Postby Timotej Kovačič » Tue Feb 04, 2014 11:59 am

This really is great. The first instrument I ever made was a fife and it made me fall in love with the craft. The lack of readily available tools scared me off, but I've always dreamt of building baroque oboes and clarinets. This is a really interesting post and really inspiring. The moment I get my hands on a decent lathe and a grinder, I'll be sure to take cues from your work. Thanks a ton!
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Re: fipple flute making - step by step

Postby Yuri Terenyi » Sun Feb 09, 2014 10:14 pm

To finish it off. The block and some other thoughts.
I make the part that takes the block slightly tapered. The block's body it turned on the lathe to fit snugly into the pipe's recess. No play allowed at all, the fit should be up to engineering standards.
The other part is the wooden slip that actually forms the floor of the windway. It is simply a thin slip of cedar, planed on all surfaces (I use a block plane, held in the hand and push the wood across the blade sticking upwards.) The width should be such that you can push it into the windway's passage, but not too heavily. Snug is the word.
The body of the block now has to have a surface planed into it, to take the slip. The surface, needless to say, needs to be an exact match to the slip.
Attachments
001.JPG
The turned block pushed in position. Still way oversize.
002.JPG
The two components, the block itself, and the top slip, which will form the floor of the windway.
003.JPG
The top slip pushed in. It should fit snugly all the way.
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Re: fipple flute making - step by step

Postby Yuri Terenyi » Sun Feb 09, 2014 10:30 pm

Now, the slip needs to be planed to the thickness where the block together with the slip can be pushed somewhere between half-way and three-quarter way in. (well, definitely not less than half-way, and not more than when they disappear.) The reason is that as you apply the glue, you push them in to jam them up. This serves two purposes: aligns the two true to the actual windway's orientation (yes, there can be stuffups there. After all, you are cutting the windway channel by eye.) It also creates a clamp to press the two together.
The glue I use is shown on the photo. Selley's is a local NZ manufacturer. They used to make "dishwasher proof" kind, but discontinued it. They assure me that the "shockproof" brand has all the features of the dishwasherproof one, too. In many years of use I never once had any problem with it.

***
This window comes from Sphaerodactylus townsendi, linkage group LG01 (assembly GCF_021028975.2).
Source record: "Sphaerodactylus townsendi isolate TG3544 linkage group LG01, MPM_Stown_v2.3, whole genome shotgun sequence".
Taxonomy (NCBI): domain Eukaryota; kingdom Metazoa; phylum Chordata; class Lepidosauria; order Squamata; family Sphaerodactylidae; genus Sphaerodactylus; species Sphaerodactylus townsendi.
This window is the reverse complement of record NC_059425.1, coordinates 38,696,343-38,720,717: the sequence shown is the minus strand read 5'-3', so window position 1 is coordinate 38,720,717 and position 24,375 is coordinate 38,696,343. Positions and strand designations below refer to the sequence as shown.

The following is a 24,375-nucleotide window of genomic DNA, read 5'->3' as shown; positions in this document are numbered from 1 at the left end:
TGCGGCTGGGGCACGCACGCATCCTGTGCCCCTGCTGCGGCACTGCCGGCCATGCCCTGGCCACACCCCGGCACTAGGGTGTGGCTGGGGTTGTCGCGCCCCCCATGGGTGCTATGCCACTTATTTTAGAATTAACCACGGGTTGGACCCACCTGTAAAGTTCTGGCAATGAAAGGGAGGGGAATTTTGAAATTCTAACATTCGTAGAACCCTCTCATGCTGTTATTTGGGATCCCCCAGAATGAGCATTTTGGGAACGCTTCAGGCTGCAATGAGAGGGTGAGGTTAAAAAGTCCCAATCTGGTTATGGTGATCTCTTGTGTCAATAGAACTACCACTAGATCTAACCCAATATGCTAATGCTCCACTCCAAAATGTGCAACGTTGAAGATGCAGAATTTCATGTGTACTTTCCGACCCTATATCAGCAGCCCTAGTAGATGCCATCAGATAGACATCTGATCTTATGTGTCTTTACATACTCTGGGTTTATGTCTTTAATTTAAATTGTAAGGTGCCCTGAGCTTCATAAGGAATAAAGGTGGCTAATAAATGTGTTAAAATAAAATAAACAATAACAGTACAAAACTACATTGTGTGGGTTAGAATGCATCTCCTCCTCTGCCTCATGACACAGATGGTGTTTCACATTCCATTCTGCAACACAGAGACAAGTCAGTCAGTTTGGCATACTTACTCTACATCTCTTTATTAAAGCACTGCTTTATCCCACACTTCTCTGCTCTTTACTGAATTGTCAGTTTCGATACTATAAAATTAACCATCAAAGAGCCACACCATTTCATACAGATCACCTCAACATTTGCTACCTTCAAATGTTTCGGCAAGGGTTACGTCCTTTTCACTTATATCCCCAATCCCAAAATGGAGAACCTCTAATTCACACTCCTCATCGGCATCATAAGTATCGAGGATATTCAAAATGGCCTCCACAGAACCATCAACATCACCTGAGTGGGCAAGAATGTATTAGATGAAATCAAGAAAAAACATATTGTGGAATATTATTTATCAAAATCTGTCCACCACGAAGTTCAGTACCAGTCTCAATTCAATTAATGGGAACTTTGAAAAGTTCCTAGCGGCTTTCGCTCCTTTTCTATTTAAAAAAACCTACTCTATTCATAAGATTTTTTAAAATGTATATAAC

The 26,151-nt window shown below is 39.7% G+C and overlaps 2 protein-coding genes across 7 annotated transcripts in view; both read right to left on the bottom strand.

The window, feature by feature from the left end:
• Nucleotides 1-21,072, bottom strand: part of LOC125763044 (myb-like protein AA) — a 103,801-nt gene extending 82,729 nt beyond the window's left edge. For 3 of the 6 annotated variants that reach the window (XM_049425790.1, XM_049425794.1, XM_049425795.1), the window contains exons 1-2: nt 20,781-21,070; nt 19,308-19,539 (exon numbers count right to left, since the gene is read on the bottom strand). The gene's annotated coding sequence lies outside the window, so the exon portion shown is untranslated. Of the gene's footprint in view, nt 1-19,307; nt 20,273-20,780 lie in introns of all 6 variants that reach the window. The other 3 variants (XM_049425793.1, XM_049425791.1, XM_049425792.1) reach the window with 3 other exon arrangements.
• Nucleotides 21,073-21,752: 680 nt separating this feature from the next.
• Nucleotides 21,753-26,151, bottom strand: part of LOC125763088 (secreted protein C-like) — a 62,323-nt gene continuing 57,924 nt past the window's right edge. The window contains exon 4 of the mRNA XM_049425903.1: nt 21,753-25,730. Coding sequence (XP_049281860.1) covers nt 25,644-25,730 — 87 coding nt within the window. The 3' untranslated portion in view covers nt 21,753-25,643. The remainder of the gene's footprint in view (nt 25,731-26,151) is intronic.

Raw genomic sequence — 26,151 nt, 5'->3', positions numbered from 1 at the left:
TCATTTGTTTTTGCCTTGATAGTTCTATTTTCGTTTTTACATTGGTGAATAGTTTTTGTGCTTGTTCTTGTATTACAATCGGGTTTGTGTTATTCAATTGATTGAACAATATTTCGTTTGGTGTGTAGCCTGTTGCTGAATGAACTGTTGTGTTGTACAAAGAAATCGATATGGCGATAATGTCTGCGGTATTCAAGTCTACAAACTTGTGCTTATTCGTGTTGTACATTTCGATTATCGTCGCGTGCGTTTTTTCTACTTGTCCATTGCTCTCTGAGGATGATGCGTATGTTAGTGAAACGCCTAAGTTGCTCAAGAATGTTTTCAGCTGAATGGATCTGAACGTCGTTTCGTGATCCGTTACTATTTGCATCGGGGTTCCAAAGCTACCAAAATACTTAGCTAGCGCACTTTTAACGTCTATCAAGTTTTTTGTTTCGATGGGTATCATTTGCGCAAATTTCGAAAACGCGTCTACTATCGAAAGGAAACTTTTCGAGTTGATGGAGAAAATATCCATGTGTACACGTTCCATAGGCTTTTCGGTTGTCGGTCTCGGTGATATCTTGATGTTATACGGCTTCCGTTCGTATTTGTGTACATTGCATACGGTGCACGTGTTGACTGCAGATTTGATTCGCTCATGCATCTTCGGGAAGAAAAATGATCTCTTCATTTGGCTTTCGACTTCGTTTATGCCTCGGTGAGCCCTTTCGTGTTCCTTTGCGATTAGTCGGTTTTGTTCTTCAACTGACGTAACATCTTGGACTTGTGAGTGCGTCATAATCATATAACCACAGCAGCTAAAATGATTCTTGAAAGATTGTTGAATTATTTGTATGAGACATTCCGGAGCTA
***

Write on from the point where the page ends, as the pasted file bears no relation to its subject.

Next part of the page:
The next steps are not shown, but are obvious. Once the glue is dry, you push the whole thing out, and keep on shaving away at the floor of the windway until it meets the expectations. In this case the floor has to be curved, to match the roof. Also, it is a good idea to make the opening tapering, from a wider opening at the blowing end to a narrower one at the inside end. The thickness varies depending on what kind of pipe you are making.
All of the above relates most closely to the recorder. I am hopeless at whistles, so really cannot tell what needs to be made differently. But the actual working process should work for any fipple type instrument, you just need to adjust the design to your needs.
A last thought. I sink all my instruments in an oil bath. The oil is raw (repeat, RAW) linseed oil. The raw bit is very important. It means this oil will penetrate the wood, which is the aim. It also will not completely dry for quite a while. The boiled kind dries practically in an instant, and leaves a ghastly gunk covering your instrument. Better to avoid.
Because of the oil (I leave them in for a few days) the wood need time to settle down. The longer, the better. The block, if installed too early, will nearly certainly become loose soon afterwards. By now I make the block complete with the slip, but minus the real top surface finish, in the body of the pipes while they dry. Periodically I give the blocks a push. You'd be surprised how much the sink in further into the body across time, until finally the wood stabilises, which is the time to make the truly final adjustments to the windway floor surface.
(By the way, the pipe featuring in this lot is a different one, in this case a tabor pipe made of almond.)
Attachments
004.JPG
The block planed to take the slip.
005.JPG
Block body and slip showing off.
006.JPG
Block body and the top slip glued up, and pushed into the body of the pipe.
007.JPG
The kind of superglue I use.